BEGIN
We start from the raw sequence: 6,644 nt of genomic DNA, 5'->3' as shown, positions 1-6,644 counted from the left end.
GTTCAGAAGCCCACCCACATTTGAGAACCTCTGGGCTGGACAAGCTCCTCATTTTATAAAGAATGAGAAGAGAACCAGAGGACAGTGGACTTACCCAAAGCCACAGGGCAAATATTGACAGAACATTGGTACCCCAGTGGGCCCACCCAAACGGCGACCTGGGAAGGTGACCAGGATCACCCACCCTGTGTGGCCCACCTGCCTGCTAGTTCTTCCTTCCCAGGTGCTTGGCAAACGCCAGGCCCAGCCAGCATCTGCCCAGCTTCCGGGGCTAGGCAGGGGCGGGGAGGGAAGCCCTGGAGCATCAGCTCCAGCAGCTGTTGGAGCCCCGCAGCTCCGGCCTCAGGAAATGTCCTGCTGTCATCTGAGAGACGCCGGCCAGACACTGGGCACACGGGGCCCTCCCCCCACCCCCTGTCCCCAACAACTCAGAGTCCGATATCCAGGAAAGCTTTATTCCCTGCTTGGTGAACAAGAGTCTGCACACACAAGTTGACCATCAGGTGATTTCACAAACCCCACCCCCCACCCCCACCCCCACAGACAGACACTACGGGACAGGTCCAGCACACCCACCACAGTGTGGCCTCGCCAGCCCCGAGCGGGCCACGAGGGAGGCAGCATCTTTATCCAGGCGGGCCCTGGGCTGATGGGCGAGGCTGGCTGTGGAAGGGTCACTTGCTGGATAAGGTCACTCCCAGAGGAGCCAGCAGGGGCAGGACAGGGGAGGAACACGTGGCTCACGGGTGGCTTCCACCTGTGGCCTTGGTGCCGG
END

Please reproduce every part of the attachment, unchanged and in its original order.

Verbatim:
We start from the raw sequence: 6,644 nt of genomic DNA, 5'->3' as shown, positions 1-6,644 counted from the left end.
GTTCAGAAGCCCACCCACATTTGAGAACCTCTGGGCTGGACAAGCTCCTCATTTTATAAAGAATGAGAAGAGAACCAGAGGACAGTGGACTTACCCAAAGCCACAGGGCAAATATTGACAGAACATTGGTACCCCAGTGGGCCCACCCAAACGGCGACCTGGGAAGGTGACCAGGATCACCCACCCTGTGTGGCCCACCTGCCTGCTAGTTCTTCCTTCCCAGGTGCTTGGCAAACGCCAGGCCCAGCCAGCATCTGCCCAGCTTCCGGGGCTAGGCAGGGGCGGGGAGGGAAGCCCTGGAGCATCAGCTCCAGCAGCTGTTGGAGCCCCGCAGCTCCGGCCTCAGGAAATGTCCTGCTGTCATCTGAGAGACGCCGGCCAGACACTGGGCACACGGGGCCCTCCCCCCACCCCCTGTCCCCAACAACTCAGAGTCCGATATCCAGGAAAGCTTTATTCCCTGCTTGGTGAACAAGAGTCTGCACACACAAGTTGACCATCAGGTGATTTCACAAACCCCACCCCCCACCCCCACCCCCACAGACAGACACTACGGGACAGGTCCAGCACACCCACCACAGTGTGGCCTCGCCAGCCCCGAGCGGGCCACGAGGGAGGCAGCATCTTTATCCAGGCGGGCCCTGGGCTGATGGGCGAGGCTGGCTGTGGAAGGGTCACTTGCTGGATAAGGTCACTCCCAGAGGAGCCAGCAGGGGCAGGACAGGGGAGGAACACGTGGCTCACGGGTGGCTTCCACCTGTGGCCTTGGTGCCGG